Ds Scholarship

First-Gen Student Info > USC Dana and David Dornsife College of Letters, Arts and Sciences

Most first-generation college students do not think about studying abroad; In fact, it is one of the opportunities that they often exclude from their college experience. Many worry that if they study abroad, they will not be able to graduate in time and/or that it is something that they cannot afford. With 55 semester and yearlong programs in 30 countries, USC grants you the opportunity of engaging in international study at any point of your undergraduate career.

Though it might be pretty frightening to venture into a country you perhaps know relatively little about, think about studying abroad as one of the most enriching and unique experiences you can ever have. You will be gaining global competence and cross-cultural understanding, all while satisfying your academic requirements. International experience is a skillset that many employers value, making you a competitive job or graduate school applicant.

Additionally, if you are not interested in semester or yearlong study abroad programs, there are many short-term Faculty-led Programs that you can enroll in.

Can I Afford It?

One of the most common misconceptions about studying abroad is that it is too expensive. Although it is certainly true that some programs and/or countries cost more than others, it by no means should discourage you from studying abroad.

All your financial aid, including loans, grants and scholarships, easily carry over to any USC-sponsored overseas studies program. Financial aid packages are reevualated for your specific study abroad period and are adjusted so that your package reflects your program’s cost of attendance. There are several scholarships for first-generation college students who study abroad, especially for those who are in high financial need. Some programs even offer you the possibility of working abroad!

Finding My Match

There are countless USC study abroad programs you can choose to engage in. Although the purpose of studying abroad is to travel to a country you are interested in learning more about, you should do extensive research about a particular location beforehand. You should reflect on the reasons why you want to study in that place and consider all possible factors that could affect your stay, such as geographical location, weather, cost of living, food, and housing. There is nothing worse than going abroad and realizing that your program is the wrong fit for you, and being miles apart from your friends and family can only aggravate the situation. Therefore, it is highly recommended that you explore all study abroad possibilities and keep an open mind. Do not limit yourself to just the programs offered by your major; contemplate the opportunity of visiting countries that will not necessarily give you major credit but a wide range of experiences instead. Also, if you know you are unable to participate in semester- or year-long programs, then highly consider one of the many experiential opportunities offered at USC. More information on additional experiential learning opportunities can be found on the First Gen Plus Success Center page.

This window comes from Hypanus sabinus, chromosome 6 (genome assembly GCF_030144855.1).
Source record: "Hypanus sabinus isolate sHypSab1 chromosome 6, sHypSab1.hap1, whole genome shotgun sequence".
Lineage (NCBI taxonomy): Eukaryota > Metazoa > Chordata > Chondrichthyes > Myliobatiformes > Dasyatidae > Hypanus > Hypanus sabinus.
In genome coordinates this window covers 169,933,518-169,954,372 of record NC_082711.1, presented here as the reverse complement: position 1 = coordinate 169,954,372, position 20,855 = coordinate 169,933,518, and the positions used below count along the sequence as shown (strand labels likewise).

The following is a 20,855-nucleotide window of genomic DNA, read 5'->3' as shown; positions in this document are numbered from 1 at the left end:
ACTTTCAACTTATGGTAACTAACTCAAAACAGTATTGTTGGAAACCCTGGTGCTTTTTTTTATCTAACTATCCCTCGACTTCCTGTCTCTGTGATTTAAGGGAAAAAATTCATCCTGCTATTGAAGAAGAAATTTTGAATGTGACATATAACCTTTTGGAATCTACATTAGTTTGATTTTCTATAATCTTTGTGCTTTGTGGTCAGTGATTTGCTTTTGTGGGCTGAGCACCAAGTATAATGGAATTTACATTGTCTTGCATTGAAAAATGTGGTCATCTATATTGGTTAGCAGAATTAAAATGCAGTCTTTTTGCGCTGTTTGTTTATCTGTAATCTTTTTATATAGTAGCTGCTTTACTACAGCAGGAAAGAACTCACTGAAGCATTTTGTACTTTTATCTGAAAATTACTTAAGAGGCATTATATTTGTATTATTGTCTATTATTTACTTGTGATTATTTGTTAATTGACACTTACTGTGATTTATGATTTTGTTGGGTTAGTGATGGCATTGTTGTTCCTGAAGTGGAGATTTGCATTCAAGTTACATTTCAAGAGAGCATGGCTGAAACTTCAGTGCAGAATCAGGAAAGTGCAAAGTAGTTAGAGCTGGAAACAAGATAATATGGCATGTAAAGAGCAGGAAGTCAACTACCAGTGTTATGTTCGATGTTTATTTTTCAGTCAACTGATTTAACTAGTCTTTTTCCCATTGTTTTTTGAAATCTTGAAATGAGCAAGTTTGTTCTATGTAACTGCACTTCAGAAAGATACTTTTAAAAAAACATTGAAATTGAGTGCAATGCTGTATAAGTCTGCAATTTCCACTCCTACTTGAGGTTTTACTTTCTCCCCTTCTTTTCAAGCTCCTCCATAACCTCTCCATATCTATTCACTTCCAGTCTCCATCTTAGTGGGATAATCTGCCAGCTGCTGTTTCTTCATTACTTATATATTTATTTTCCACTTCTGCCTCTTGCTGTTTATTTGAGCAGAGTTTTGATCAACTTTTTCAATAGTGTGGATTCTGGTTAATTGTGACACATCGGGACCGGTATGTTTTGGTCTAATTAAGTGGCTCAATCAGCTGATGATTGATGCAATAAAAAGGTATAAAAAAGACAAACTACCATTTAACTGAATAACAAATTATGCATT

Explaining it to My Parents

Do not be surprised if your parents express initial skepticism in your decision to study abroad. As the first in your family to go to college, they may be completely unfamiliar with the idea of ​​studying abroad and may even find it frightful and unrealistic. The best way to educate your parents on the subject is by simply communicating with them. Let them know your reasons for wanting to study abroad and provide them with some of the following information:

  • Assure them that you are not alone. Most study abroad programs usually consist of medium to large student cohorts, with many of these students befriending each other well before the start of an overseas program. It is not uncommon to find students traveling together and supporting each other while they are abroad. However, it is important to keep in mind that you may be the only one studying abroad in your program! Whichever the case, you will always have campus resources supporting you throughout your journey, such as the USC Overseas Studies Office, Academic Advising, Financial Aid, and any other resource center at USC. You can also count on the program or study broad office in your host country for support.

  • Explain how you can use financial aid and scholarships for study abroad. Inform your parents that you will only have to worry about expenses not covered by your specific program. Establish a sense of security with them by letting them know that you are aware of the expenses you will be incurring and that you are willing to budget effectively.

  • Share the benefits of studying abroad. Make sure you explain to your parents how your study abroad experience can open the door to various career opportunities. No matter what career you are interested in, employers look for people who have problem solving and critical thinking skills, and who are mature and flexible—skills that you can apply from your study abroad experience. Participating in study abroad demonstrates your ability to adjust to new environments and to communicate with diverse groups of people. Additionally, studying abroad can impact you on a personal level, as it can increase your confidence, personal responsibility, and independence, and help you establish diverse and life-long relationships.

  • Lastly, let your parents know that they can always count on the Abroad Office for guidance and support. Refer them to the Parents Section on the Study Abroad Office website, where they can find information about your program, costs and financing options, and how they can help you throughout your application process. Information is available in Spanish and Mandarin Chinese.

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